Grapeseed in Bethesda to give lunch one more try

October 16, 2013

For restaurants that offer lunch in Bethesda, the suburb can be neatly divided between the haves and have nots. So says Jeff Heineman, the man behind Grapeseed, which sits squarely in the northern section of Bethesda where the chef and owner apparently hears as many crickets as potential customers on the sidewalks.

Jeff Heineman plans to serve you lunch quickly this time around. (Marvin Joseph/The Washington Post) Jeff Heineman plans to serve you lunch quickly this time around. (Marvin Joseph/The Washington Post)

The last time Grapeseed served lunch was back in January, when Heineman decided to get the jump on Restaurant Week by launching his own promotions, including a two-course lunch for $16. This was when the proprietor decided lunch was "useless," he says. "This side of town, we've got to get the buildings done, so we have some humans.”

There are some mixed-use apartment/retail projects scheduled for completion in Heineman's stretch of Bethesda, he notes, but until that happens, Heineman says there are too many restaurants competing for too few customers. He casts a jealous eye toward the southern strip, where the Bethesda Row area offers a more sophisticated mix of retail and dining options to attract the hungry hordes.

Why then is Heineman jump-starting his lunch service again on Tuesday, Oct. 22, after a nine-month hiatus? It seems he has learned a few things since the beginning of the year. Among the lessons: that the multi-course lunch at Grapeseed ate up too much time. It became clear to Heineman that his approach wasn't working when, on his worst days, Grapeseed had fewer than 10 diners for lunch.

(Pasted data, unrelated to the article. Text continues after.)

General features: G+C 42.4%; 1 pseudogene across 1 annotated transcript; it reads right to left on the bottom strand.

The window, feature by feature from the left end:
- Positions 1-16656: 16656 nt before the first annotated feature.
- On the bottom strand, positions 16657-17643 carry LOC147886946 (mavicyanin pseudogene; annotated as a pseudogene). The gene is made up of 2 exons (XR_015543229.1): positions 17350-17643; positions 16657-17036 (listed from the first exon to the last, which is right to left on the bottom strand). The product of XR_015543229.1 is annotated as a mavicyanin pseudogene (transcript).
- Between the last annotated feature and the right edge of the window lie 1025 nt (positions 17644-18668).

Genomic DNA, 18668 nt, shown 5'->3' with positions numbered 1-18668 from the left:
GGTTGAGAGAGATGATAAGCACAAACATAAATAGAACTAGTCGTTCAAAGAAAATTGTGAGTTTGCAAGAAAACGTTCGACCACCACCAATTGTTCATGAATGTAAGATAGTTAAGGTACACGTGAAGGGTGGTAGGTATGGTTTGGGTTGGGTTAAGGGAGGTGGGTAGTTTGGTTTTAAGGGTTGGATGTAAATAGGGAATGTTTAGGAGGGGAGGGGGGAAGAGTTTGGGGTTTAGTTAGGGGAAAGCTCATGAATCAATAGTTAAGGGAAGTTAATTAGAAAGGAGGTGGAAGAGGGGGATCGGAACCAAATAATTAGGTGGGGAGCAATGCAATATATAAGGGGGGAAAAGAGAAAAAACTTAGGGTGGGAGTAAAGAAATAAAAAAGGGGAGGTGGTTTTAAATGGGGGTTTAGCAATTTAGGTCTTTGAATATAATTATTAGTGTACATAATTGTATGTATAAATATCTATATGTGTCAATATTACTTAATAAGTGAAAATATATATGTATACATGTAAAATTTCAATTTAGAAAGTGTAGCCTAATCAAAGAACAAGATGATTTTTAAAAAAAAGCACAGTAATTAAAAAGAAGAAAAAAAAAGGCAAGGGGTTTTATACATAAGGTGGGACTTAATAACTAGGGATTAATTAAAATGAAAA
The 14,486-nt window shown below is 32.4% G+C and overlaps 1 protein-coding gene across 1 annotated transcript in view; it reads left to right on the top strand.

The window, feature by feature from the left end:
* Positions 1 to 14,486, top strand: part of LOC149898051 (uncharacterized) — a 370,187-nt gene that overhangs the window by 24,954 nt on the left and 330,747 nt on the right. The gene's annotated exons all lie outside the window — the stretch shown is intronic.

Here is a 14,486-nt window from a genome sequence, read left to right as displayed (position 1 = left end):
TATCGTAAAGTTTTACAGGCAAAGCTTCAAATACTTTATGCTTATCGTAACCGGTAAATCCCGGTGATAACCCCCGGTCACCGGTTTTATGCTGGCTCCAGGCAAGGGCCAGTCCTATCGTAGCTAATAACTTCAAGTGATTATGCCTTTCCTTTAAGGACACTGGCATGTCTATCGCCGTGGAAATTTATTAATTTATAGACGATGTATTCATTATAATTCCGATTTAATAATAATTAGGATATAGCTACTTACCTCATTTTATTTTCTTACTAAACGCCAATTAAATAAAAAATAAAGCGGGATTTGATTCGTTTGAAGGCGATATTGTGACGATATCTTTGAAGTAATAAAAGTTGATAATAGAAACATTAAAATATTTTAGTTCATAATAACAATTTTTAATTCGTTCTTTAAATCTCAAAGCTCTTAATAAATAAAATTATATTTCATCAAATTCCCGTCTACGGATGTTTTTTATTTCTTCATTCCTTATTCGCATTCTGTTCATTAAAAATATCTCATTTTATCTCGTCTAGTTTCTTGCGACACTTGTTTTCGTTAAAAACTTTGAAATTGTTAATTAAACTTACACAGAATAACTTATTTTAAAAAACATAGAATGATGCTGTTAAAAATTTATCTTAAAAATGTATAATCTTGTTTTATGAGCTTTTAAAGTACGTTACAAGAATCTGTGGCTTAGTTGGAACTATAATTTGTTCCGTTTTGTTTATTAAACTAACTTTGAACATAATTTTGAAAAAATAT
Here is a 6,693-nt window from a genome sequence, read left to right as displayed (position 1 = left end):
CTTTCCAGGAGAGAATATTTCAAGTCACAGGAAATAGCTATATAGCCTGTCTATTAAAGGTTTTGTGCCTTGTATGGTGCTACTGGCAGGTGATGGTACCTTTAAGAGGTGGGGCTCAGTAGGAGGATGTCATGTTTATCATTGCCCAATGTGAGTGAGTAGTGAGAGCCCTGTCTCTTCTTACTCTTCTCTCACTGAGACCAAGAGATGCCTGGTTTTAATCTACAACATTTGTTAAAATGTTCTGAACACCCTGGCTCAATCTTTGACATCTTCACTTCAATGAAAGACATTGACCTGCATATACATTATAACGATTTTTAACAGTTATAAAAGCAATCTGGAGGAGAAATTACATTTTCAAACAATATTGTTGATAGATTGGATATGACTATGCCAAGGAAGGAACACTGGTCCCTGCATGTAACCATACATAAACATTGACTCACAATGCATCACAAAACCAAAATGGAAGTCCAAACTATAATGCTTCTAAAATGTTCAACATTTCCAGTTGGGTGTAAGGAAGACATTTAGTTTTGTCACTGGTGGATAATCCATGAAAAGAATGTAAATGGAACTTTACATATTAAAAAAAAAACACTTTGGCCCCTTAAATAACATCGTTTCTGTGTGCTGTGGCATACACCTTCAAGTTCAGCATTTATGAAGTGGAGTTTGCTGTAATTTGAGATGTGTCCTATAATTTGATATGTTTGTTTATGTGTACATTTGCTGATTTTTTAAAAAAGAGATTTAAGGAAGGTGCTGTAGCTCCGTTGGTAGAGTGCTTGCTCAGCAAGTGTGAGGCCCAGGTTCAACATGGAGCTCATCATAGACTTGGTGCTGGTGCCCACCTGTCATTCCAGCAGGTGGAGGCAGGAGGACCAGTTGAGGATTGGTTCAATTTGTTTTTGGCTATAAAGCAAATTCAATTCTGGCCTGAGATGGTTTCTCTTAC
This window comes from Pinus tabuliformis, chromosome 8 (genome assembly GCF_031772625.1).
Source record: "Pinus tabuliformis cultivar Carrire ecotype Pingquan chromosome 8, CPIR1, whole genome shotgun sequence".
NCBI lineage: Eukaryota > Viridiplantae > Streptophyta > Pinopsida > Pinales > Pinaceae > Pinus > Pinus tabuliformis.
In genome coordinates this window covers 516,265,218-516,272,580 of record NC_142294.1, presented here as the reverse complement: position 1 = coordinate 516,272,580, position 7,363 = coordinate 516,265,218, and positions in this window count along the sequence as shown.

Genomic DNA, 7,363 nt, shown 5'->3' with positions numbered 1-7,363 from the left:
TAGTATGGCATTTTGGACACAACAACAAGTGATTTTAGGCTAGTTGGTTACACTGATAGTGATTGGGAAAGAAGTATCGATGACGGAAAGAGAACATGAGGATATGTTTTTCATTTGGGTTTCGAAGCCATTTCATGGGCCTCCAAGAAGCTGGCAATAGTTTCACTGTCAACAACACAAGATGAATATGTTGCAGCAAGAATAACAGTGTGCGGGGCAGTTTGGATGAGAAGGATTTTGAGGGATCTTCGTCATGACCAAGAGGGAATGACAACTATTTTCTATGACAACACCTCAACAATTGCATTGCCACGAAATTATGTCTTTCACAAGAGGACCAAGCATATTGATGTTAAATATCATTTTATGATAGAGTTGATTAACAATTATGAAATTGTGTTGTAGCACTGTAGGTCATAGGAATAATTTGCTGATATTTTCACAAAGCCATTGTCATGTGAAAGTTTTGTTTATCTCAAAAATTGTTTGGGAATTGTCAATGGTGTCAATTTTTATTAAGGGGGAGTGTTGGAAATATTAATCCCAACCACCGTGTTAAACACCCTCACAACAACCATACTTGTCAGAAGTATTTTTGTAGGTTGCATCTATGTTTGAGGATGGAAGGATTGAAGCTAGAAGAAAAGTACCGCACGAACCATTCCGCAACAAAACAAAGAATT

"At some point as an operator, you just throw your hands up and say, "I  quit.'”

This time around, the chef has designed a menu with items that can be made quickly, whether steak frites or the appropriately named "In a Hurry Shrimp Saute," a half-pound of crustaceans that can be prepared a number of ways, including Creole-style or "spicy Korean." Heineman also has some surprises, like his house-made pepper lomo among the charcuterie options, or his Korean chicken sandwich. The latter is a brined breast double-fried, BonChon-style. Like the $20 Diner, Heineman loves BonChon chicken.

Then there is Heineman's mapo tofu burger. Yes, burger. He marinates his tofu in soy and other ingredients, then grills the soy-milk blocks. He'll serve the tofu with his own house-made ma la sauce, that Sichuan-style oil that provides both heat and a tingling of the tongue. How hot is Heineman's version?

"I’ve made it too hot in the past," he says. "I want it to have a tiny bit of the numbing thing, but I don’t want it to be too much. This is Bethesda.”

Starting Oct. 22, lunch will be served at Grapeseed from 11:30 a.m. to 2 p.m. Tuesdays through Fridays. From Oct. 23-25, Grapeseed will offer 50 percent off all main courses. Reservations advised.

Tim Carman serves as the full-time writer for the Post's Food section and as the $20 Diner for the Weekend section, a double duty that requires he ingest more calories than a draft horse.
Comments
Show Comments
Most Read Entertainment